Day 37 – The Worrying Kind
The language barrier has never seemed so impenetrable. Basketball had it’s final game yesterday but Covid-19 has finally wormed it’s influence into any sports gatherings even outside. Now, we didn’t know what we could do. We get along really well with all the lads that we play with and have therapy with but that’s when there’s something to do or be doing, where you can muck about without needing to say a word. But today found us sitting around after therapy with Abu and after Al and one of the other patients – who we call Hairdye because we can’t pronounce his actual name – had joined us.
The language that Abu was speaking the previous day was Malaysian (I think) and to prove my lack of memory skills, Aaliyah picked up the numbers 1-10 pretty damn quick, but I’m still stuck on 6-10. We then took to scrolling through photos on each other’s phones (not mine and Aaliyah’s, I think the western culture shock might be a bit much because already they’d made comments over my phone’s lockscreen which was of my mates in the Student’s Union very much dolled up and dressy) and attempting to make conversation over context. I’d also already placed my face as most of the patient’s lockscreens in anticipation of going home, when we came back, it was interesting to find that nobody had changed it back either. Success. Aaliyah and I could obviously easily make up jokes between us and they were also laughing together but the made thing we found mutual humour in was that we couldn’t understand a word the other was saying.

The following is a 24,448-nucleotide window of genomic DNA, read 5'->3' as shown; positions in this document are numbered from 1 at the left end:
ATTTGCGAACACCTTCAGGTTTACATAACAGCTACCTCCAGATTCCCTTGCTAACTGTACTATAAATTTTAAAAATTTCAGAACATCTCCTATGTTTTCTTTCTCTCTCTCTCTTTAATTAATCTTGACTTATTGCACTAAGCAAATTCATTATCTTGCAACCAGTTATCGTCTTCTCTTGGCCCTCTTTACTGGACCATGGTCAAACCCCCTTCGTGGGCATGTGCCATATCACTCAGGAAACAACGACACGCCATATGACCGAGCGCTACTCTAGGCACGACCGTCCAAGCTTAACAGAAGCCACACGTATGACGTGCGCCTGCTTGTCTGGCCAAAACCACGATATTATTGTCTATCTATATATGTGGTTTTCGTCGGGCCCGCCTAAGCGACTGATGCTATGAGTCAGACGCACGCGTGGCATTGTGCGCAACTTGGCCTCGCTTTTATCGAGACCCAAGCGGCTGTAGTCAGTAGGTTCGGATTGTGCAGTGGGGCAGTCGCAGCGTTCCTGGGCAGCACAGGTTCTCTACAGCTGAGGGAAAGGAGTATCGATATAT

At one point, the head of Physio walked past and mentioned something about gatherings and how we needed to be 1m apart, so our circle extended a little, still in the cramped parallel bar area. My mind always overthinks social situations like this. I think some of my friends have probably noticed that I have a tendency to worry that people aren’t enjoying themselves and we all constantly need to be doing something and can’t just chill. I don’t like it when everyone sits around on their phones and there’s a reason that I like to carry around a pack of cards; But even cards becomes difficult when you can’t explain the rules. In this situation, I found myself thinking ‘What can we do? Is there anything we can do so they don’t go away and we have nothing to do again?’ I wish, wish, I was okay with sitting around and doing nothing, or having no care for opinions but when I enjoy company such as Al, Abu and Sol, I feel like there is much to lose. When boredom did finally expose itself into our weird little circle, I fretted inwardly over what to do next as there was still an hour or so until the end of the day (theoretically). Sha, a previous patient of mine who I regularly took bets with, had agreed to try help us learn Bangla a little as it would improve his English. But truth be told, I just can’t do it. My pronunciation is horrendous and my ability to memorise words incomprehensible. So now I fear that our friendship with the other patients just won’t be the same without basketball and unless we start to learn the language more soon, I think some of my other patients on ward 3 might get frustrated that they can’t express their complaints directly with me. Ugh.